Republicans have offered up a litany of excuses for filibustering former Nebraska Senator Chuck Hagel’s appointment as Defense Secretary, and none of them make a lot of sense. But the award of biggest fail belongs to John McCain. John McCain filibustered Hagel yesterday over Hagel’s criticism of Bush, but in 2008 McCain’s harsh unleashing on Bush left no stone unturned.
Republicans are supposed to be rebranding their party, but instead, they’re busy making history by filibustering a defense secretary nominee. This is the first time the filibuster has been used against a defense secretary nominee (note: Republicans are pretending it wasn’t a filibuster). Perhaps Republicans aren’t concerned about national security after all.
Of the many reasons given for obstructing the Republican nominee, Senator John McCain (R-AZ) offered the most insane. After McCain threatened to block Hagel unless the Obama administration answered his questions about Benghazi (McCain was too busy giving interviews on camera complaining about the lack of information on Benghazi to actually attend one of the briefings on Benghazi), and the Obama administration complied, McCain moved the goal post again. Now he’s holding a grudge over Hagel’s criticism of Bush. Apparently McCain thinks that aligning the party with George W Bush will be helpful.
Yesterday McCain cried to Fox News that Hagel has said mean things about George W Bush and people don’t forget that:
To be honest with you Neil, it goes back to there is a lot of ill will towards Senator Hagel because when he was a Republican, he attacked President Bush mercilessly. At one point said he was the worst President since Herbert Hoover. Said the surge was the worst blunder since the Vietnam War which is nonsense. And was very anti his own party and people. People don’t forget that.
If “people” (aka: Republicans) are as petty as McCain said they are, then that would mean that the Republican Party put their grudges about Bush ahead of national security.
This probably isn’t the best argument McCain could have made for the GOP poutrage vote.
Furthermore, this is the same McCain who told the Washington Times in October of 2008 that he rejected many of Bush’s failed policies, and that he would not be four more years of W. McCain listed Bush’s many failures:
“Spending, the conduct of the war in Iraq for years, growth in the size of government, larger than any time since the Great Society, laying a $10 trillion debt on future generations of America, owing $500 billion to China, obviously, failure to both enforce and modernize the [financial] regulatory agencies that were designed for the 1930s and certainly not for the 21st century, failure to address the issue of climate change seriously,” Mr. McCain said in an interview with The Washington Times aboard his campaign plane en route from New Hampshire to Ohio.
“Those are just some of them,” he said with a laugh, chomping into a peanut butter sandwich as a few campaign aides in his midair office joined in the laughter.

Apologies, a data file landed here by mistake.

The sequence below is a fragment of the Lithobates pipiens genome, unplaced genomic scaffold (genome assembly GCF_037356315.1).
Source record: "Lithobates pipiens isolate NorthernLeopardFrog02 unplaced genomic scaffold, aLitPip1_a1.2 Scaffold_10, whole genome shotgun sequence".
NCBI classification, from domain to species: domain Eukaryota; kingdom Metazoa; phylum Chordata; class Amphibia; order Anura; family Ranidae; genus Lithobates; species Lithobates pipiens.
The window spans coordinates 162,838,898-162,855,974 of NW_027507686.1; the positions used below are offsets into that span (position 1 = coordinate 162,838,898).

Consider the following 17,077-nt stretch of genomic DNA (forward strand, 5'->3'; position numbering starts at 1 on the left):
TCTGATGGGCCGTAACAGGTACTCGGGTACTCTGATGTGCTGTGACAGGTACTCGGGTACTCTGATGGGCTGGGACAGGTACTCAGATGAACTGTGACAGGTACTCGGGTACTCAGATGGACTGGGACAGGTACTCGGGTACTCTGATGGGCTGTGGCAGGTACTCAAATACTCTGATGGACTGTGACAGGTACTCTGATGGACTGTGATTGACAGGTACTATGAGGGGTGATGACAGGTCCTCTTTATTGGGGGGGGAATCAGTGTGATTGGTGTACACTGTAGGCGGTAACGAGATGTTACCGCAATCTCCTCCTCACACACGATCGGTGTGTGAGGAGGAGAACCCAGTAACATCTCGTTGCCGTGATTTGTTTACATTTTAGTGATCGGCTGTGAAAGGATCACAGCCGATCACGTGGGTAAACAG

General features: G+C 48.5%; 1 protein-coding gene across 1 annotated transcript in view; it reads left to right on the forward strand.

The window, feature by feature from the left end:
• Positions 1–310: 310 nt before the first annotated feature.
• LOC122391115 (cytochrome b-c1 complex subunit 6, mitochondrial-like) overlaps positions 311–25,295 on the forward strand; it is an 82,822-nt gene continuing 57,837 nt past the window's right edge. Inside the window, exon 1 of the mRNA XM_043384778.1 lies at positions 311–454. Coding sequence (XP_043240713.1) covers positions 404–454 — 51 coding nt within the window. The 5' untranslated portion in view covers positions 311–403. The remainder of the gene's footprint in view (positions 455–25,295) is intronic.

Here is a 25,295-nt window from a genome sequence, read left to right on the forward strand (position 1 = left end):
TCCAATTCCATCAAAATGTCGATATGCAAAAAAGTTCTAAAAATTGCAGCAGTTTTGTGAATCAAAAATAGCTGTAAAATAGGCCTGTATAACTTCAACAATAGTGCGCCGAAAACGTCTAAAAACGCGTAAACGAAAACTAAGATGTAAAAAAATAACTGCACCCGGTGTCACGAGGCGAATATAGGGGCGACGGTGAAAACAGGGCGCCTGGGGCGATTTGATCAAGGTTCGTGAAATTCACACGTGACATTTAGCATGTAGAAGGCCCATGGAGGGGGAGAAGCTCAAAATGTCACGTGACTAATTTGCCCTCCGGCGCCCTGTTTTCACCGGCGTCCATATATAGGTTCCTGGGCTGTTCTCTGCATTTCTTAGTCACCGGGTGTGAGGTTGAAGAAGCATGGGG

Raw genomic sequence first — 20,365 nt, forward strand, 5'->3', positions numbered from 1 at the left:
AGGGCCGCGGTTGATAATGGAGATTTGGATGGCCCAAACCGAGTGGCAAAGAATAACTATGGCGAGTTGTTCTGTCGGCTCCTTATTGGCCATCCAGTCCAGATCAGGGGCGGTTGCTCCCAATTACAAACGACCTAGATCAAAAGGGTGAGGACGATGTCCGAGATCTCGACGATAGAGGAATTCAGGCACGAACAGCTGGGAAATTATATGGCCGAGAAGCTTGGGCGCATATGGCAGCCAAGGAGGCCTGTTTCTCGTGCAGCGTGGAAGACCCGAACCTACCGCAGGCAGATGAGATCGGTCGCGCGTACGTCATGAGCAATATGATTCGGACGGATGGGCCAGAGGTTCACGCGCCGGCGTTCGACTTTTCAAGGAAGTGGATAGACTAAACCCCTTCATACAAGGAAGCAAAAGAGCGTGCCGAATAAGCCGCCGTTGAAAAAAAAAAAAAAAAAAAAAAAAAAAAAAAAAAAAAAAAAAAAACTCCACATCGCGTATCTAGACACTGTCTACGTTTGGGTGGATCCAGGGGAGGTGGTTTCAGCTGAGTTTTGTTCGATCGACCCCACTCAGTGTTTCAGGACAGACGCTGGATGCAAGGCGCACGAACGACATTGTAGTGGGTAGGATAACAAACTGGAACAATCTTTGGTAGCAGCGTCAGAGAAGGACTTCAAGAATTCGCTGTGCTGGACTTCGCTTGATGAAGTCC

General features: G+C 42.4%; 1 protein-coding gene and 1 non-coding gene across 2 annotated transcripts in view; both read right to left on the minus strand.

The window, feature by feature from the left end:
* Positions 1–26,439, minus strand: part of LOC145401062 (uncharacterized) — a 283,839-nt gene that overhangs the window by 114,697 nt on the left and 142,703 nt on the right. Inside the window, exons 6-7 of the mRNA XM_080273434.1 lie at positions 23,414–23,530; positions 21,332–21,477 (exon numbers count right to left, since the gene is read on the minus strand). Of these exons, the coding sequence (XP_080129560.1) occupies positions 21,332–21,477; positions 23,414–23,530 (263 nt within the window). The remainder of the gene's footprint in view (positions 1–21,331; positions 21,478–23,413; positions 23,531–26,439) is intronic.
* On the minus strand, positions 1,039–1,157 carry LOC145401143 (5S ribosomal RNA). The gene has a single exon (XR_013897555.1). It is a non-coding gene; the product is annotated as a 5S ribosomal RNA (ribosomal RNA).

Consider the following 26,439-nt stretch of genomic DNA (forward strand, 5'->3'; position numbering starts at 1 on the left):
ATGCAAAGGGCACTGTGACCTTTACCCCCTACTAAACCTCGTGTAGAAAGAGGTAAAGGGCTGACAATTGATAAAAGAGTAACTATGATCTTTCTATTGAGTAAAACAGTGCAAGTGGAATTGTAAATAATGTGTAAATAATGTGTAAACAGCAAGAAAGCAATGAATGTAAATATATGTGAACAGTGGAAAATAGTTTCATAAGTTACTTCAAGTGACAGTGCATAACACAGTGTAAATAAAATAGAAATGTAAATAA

Those are harsh words. McCain spared Bush nothing, raking him over the coals on his out of control spending, his financial regulatory agency failures, his $10 trillion debt, and of course, “(T)he conduct of the war in Iraq for years”, accused the man who now claims that criticizing the surge is a reason Hagel should not be nominated. Americans await McCain voting against himself, should he be nominated for anything, because people don’t forget.
41 Republicans voted against Hagel’s nomination to head the Pentagon, but he did get 4 votes from Republicans, giving him close the number he needs to overcome a Republican filibuster (essentially 59, he needs 60).
McCain admitted that Hagel is likely to be confirmed after recess, which sounded exactly like it reads: After Republicans get over their preschool recess pout, they will concede that — SIGH — having someone running the Pentagon is probably a decent idea. However, they will have achieved their goal of undermining Hagel and Obama in the eyes of the world, since Hagel will miss a defense ministers’ meeting in Brussels next week. Republicans must be pleased to force America’s defense secretary out of the NATO conference. This is coming from the party that made security at Benghazi an issue. They’d better hope nothing happens unitl they come back from recess. USA! USA! USA!
We can only hope that the rest of the world understands that Republicans are a minority insurgent party that doesn’t represent most Americans, and thus their lack of support is indicative of nothing other than their hurt feelings that they lost yet another national election. Hagel, after all, represents a stark rebuke of the modern day Republican Party. Hagel called out the Iraq debacle at the time, and although he supported McCain’s 2000 run, by 2008 he had drifted to the center (also known as away from crazy).
McCain’s latest excuse is just another reactionary hit, aimed at the messenger instead of the problem. Hagel’s criticisms were valid, and the neo cons will never forgive him for being right. The Republican Senators’ temper tantrum over Hagel should be recalled the next time a Republican tries to suggest that the problem in DC is that Obama won’t work with them.
Ms. Jones is the co-founder/ editor-in-chief of PoliticusUSA and a member of the White House press pool.
Sarah hosts Politicus News and co-hosts Politicus Radio. Her analysis has been featured on several national radio, television news programs and talk shows, and print outlets including Stateside with David Shuster, as well as The Washington Post, The Atlantic Wire, CNN, MSNBC, The Week, The Hollywood Reporter, and more.
Sarah is a member of the Society of Professional Journalists.